Sunday evening marks the start of Chanukah, our so-called “Festival of Lights.” But Chanukah is much more than that, even as many people have long since forgotten the profound messages of what many people believe to be “a children’s holiday” or “the Jewish Christmas.”
Chanukah is an ancient holiday rooted in the quest for religious freedom and political independence. Yes, we enjoy the latkes and the dreidels and the joyous songs. And all of that is part of our celebration. But ask people “why do we celebrate Chanukah?” and most will respond: “because of the oil that burned for eight days.”
In truth, I don’t know if that miracle story is true. But I do know that Chanukah commemorates an even greater miracle: that we Jews, so small in number are still a vibrant part of our world, and that Judaism has remained an influence, not only in our lives, but an influence for our world at a very troubled time.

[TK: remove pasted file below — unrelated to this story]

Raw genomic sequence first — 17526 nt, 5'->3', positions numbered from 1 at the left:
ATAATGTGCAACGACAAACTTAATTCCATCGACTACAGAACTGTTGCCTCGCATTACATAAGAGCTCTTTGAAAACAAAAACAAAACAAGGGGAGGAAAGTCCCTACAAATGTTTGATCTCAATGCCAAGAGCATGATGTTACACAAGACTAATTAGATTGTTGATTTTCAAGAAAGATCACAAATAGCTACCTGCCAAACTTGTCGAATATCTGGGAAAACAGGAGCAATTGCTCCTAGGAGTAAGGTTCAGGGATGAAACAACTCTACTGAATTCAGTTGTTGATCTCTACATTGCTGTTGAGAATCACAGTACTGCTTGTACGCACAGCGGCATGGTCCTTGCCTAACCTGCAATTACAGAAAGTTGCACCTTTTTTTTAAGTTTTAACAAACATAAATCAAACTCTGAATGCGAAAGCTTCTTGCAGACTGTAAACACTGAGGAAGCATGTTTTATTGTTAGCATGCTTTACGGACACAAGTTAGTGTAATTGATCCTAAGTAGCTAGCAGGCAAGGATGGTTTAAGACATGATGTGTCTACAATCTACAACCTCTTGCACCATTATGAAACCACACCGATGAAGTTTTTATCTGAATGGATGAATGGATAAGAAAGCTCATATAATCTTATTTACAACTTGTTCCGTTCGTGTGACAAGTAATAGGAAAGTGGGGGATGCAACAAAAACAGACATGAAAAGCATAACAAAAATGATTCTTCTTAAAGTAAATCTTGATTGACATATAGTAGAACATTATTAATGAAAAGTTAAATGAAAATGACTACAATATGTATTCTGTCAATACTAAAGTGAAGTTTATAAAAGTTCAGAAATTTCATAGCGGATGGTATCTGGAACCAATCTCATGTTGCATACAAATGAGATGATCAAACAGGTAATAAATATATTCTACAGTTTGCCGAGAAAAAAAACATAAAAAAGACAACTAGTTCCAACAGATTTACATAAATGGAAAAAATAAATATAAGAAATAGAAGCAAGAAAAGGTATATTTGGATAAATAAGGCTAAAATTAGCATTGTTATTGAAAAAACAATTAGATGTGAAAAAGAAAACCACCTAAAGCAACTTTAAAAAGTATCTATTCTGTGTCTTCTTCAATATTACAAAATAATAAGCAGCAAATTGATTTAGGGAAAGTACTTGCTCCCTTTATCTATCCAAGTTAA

To enable us all to make our personal Chanukah celebrations and the lighting of the candles a rich and meaningful experience, I have written eight passages, one for each night, that you might consider reading aloud before lighting the candles. Each speaks of a different ideal for which Chanukah stands, and I believe that these statements will speak to all of us about the “true” meaning and messages of Chanukah.
Rabbi David Greenberg